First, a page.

Whilst bacterial fauna can vary greatly between people, they do not appear to be a robust methodology for either identifying or authenticating people.  If you are willing to go through the trouble of sequencing trace contacts left by humans, it may be best to take the DNA profiling approach instead.  


Fingerprint recognition is perhaps the most well-known technique for biometric identification.  Their usage is frequently seen in true crime media, and people have grown familiar with their usage at border controls.  The usage of fingerprint readers to unlock mobile phones is also now commonplace.  

In the 1870s, Henry Faulds noticed when examining ancient pottery that the fingerprints of the potter were still visible.  He pondered how unique fingerprints may be.  He surveyed colleagues and found them to seemingly be unique.  He learned about how static fingerprints remained over time, despite attempted removal.  He was even able to use this principle to solve a minor theft.  By the 1880s he was convinced, and proposed the use of fingerprints in police investigations.  

Comparing entire fingerprint images to others was prohibitively expensive for wide-scale usage.  Azizul Haque developed a method for encoding fingerprints based on the patterns of loops and whorls within them.  This brought the speed of finding matches down to a matter of minutes.  In the 1900s, the use of fingerprint identification in criminal investigations truly took off.  In 1910, fingerprint evidence was used to secure a murder conviction.  

In more recent times, the reliability of fingerprint evidence has been brought into question.  Techniques and standards for fingerprint examination and comparison can vary greatly across the world.  A study in 2010 found a 0.1% false positive error rate by experts matching fingerprints, and a 7.5% false negative rate.  Having independent experts verify results reduced error rate, but increases the effort required to gain a match.  The paper stresses the need to balance the trade-offs between the financial and societal costs and benefits of introducing additional verification phases into workflows.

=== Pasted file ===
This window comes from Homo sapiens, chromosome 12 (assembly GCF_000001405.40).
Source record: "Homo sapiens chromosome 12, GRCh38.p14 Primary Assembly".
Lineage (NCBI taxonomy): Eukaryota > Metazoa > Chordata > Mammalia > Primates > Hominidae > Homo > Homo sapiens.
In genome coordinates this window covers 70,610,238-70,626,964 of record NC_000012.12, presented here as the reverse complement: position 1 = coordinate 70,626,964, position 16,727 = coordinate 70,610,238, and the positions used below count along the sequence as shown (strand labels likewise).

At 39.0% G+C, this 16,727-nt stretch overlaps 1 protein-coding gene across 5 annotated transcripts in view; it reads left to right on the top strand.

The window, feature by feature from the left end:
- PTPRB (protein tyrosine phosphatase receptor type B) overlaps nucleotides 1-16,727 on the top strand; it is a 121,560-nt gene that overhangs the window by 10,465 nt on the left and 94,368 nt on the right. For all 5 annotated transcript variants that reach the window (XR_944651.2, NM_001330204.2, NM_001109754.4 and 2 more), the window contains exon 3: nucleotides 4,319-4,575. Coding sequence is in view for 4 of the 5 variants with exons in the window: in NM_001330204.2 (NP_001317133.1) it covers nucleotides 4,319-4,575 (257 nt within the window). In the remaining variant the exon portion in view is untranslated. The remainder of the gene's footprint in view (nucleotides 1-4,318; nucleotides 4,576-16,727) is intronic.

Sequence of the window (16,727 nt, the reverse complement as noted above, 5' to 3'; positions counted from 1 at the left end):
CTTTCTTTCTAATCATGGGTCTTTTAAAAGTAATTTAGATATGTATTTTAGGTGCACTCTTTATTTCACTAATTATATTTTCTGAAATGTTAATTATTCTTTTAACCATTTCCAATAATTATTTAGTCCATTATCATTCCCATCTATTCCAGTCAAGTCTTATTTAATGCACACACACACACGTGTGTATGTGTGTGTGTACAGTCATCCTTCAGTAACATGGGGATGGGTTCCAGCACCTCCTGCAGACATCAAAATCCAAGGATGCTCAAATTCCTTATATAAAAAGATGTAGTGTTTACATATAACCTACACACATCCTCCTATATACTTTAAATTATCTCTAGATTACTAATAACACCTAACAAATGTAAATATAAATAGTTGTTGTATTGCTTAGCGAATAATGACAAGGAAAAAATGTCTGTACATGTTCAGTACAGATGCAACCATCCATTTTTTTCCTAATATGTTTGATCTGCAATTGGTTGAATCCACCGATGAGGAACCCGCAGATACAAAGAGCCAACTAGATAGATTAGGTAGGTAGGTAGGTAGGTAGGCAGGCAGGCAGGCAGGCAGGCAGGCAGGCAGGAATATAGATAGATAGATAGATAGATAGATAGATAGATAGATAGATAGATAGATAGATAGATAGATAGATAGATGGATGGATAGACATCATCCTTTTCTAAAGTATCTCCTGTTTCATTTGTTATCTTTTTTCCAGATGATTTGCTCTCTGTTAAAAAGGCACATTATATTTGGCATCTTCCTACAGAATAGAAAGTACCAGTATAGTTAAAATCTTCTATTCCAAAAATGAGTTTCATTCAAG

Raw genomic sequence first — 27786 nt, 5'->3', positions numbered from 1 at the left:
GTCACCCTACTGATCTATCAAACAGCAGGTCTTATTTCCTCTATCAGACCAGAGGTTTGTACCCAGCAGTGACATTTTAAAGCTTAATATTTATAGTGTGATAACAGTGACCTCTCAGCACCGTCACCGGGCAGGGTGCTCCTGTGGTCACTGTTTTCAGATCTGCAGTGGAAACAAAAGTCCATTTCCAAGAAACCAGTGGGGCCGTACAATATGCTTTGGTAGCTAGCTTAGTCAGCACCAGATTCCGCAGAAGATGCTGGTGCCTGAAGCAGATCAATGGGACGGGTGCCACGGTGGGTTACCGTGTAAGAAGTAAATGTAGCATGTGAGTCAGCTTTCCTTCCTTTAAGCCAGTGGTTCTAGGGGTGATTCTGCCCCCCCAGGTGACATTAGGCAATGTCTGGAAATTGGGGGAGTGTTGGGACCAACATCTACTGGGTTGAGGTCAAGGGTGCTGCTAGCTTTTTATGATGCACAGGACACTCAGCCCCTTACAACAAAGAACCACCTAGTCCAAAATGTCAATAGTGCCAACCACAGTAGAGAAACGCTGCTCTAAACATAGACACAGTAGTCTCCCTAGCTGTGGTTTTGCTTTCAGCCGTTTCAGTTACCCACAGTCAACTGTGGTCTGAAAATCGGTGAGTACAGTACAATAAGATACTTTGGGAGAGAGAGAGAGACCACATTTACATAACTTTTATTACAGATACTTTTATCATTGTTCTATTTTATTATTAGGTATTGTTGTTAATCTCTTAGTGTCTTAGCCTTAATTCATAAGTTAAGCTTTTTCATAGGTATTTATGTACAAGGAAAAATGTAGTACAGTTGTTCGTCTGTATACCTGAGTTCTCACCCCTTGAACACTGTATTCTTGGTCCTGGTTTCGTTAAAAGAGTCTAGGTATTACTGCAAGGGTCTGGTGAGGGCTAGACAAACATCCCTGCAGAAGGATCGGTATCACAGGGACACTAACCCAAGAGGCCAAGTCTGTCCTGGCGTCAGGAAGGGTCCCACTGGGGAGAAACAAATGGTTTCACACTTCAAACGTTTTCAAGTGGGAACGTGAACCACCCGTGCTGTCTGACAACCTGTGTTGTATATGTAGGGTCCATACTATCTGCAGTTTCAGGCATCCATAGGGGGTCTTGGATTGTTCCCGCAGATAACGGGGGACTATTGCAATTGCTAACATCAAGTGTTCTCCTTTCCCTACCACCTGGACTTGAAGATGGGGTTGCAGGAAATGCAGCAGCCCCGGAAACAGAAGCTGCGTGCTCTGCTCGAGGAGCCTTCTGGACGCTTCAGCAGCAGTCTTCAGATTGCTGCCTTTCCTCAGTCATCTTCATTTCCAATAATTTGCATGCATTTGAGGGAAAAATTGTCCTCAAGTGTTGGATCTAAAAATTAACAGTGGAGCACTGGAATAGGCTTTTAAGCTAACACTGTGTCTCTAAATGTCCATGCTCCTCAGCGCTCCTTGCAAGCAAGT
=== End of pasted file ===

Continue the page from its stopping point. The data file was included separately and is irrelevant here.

When quantifying and matching fingerprints, it is hard to figure out how much detail to go in to.  The loops and whorls of fingerprints, known as minutiae, can be encoded as a set of values which describe their originating fingerprint.  But, how many points do we wish to measure, and at what level of detail?  Quantifying the shape of a fingerprint harkens to the Coastline paradox.  The almost fractal-like qualities of a country’s coastline mean that gaining an accurate measurement of length is quite difficult.  Do we really care about that two-meter long outcropping?  Do we want to measure as the crow flies in large stretches?  The level of detail used in quantification can have a large impact on the overall accuracy of measurements.  

In 2006, a study aiming to examine the similarity of fingerprint patterns in twins was published.  Comparisons were performed using two different levels of detail matching.  In level 1 matching, the overarching patterns of the fingerprint are considered (archs, whorls, loops, etc).  In level 2 matching, the minutiae of ridge patterns are considered.